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Eric Janssen teaches sales and entrepreneurship at the Ivey Business School at the University of Western Ontario.

Alan Gertner, founder of Tokyo Smoke, has quit his job as chief retail officer at Canopy Growth and is re-evaluating his life once again.

The Canadian Press

Why is it that people in seemingly great places – good careers or relationships – leave to pursue more?

Growing up, Alan Gertner was the type of kid who preferred computer camp to sports camp. And in 2015, he was working his dream job at Google, having spent six years rising through the ranks. He started in Mountainview as a senior associate and ended up in his most recent role, based in Singapore, leading the Asia Pacific Online Travel team – at only 30 years old.

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Alan had everything that he’d ever hoped for: A job with prestige, earning more than he thought he’d ever earn, leading a great team at a top-tier technology company. And it wasn’t enough.

He’d dedicated his 20s to winning at work, and for the first time in his career, he questioned whether he was authoring his own story, or living someone else’s.

And so, he left. He quit his dream job at Google with no clear plan for what he was going to do next.

He spent the following year on his own self-directed, meticulously documented journey of self-discovery, and came out on the other side with clarity on what was next. He went on to start a company in the cannabis industry, Tokyo Smoke, which he eventually sold to Canopy Growth Corporation for a reported $250-million.

The new normal

For millennials, leaving a good or great opportunity to pursue another one is the new normal. A recent Gallup report reveals that 21 per cent of millennials have changed jobs within the past year, and Career Builder found that by age 35, nearly 25 per cent of young employees have worked at least five jobs.

What this means is that this generation will be starting and stopping, switching and moving much more frequently. This constant urge to evaluate new opportunities is forcing us to do more frequent gut-checks and self-assessments to determine what it is we really want to do.

Career coach Lauren Malach works through these issues with her clients every day. She finds that the most common reason people leave seemingly great opportunities to pursue better ones is the desire for self-determination: the feeling of being in control of your own life.

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But that doesn’t have to mean leaving your current opportunity. In her coaching, Malach has worked with clients who love their jobs, as well as those who stay in careers that they don’t necessarily love in order to support the people or the life that they love.

Given how much we give up for our work, we often expect work to offer everything back to us: meaning, happiness and engagement. We sacrifice our leisure time, hobbies, and even relationships, so we expect work to make up for it somehow. We layer on countless professional goals so we can work on the goals and not ourselves.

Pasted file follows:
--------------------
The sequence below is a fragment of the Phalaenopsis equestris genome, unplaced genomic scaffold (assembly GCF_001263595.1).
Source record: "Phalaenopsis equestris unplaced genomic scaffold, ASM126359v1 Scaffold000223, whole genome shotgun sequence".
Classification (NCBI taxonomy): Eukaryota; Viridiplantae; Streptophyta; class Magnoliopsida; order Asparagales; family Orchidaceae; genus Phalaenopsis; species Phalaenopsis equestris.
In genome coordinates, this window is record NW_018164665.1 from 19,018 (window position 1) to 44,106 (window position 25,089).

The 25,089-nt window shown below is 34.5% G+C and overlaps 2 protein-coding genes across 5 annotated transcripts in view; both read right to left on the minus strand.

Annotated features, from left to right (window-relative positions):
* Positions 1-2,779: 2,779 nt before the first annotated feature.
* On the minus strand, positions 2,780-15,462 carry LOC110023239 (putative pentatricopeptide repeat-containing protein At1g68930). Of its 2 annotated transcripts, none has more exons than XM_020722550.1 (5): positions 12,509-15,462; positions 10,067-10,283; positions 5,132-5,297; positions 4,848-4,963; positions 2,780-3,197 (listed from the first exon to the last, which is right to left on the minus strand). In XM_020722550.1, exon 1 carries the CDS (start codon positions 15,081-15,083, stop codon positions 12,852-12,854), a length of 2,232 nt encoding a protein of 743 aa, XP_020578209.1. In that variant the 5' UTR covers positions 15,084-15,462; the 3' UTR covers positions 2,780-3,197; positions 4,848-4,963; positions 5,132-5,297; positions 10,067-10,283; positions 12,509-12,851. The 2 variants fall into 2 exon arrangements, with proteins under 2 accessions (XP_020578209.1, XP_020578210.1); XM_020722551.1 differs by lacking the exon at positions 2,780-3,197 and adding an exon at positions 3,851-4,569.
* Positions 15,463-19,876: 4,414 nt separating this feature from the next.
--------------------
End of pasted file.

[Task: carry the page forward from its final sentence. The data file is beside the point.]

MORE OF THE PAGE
The passion myth

Finding work that you truly love to do is an iterative process, and sometimes a love for the work emerges from first becoming really good at it. We may end up developing a passion for our work by first identifying an opportunity that we can be uniquely good at, hone our skill, and then find a way to love it.

Safety nets

It’s rare to have the unique privilege of putting a career on hold for dedicated introspection. Those who have the ability to do it often have a safety net of sorts: a supportive (and income earning) spouse, accumulated savings, or in the case of Prince Harry and Meghan, pre-existing wealth.

Millennials have the confidence to make direction-changing choices because it’s less risky to start over at 35 than it is at 50. Those who make the leap have developed enough confidence, or mitigated the risk, to know they’ll be fine. They have a track record of some professional successes, or a new opportunity in the works before leaving their current position – like Harry and Meghan’s trademark application for the name “Sussex Royal,” which leverages their personal brand.

Self work

Gertner used an excel spreadsheet to literally score each and every day: what conversations did he have; what gave him, and drained him of, energy; and what patterns emerged on his best days? This tracking led him to some significant insights that changed the course of his life. Six months after the acquisition closed, Gertner left his job as the chief retail officer of the world’s largest cannabis company to re-evaluate his life once again.

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Starting, stopping and switching is the new normal – a reality that employers and employees are going to have to face head-on in the new era of work.

This column is part of Globe Careers’ Leadership Lab series, where executives and experts share their views and advice about leadership and management. Follow us at @Globe_Careers. Find all Leadership Lab stories at tgam.ca/leadershiplab.

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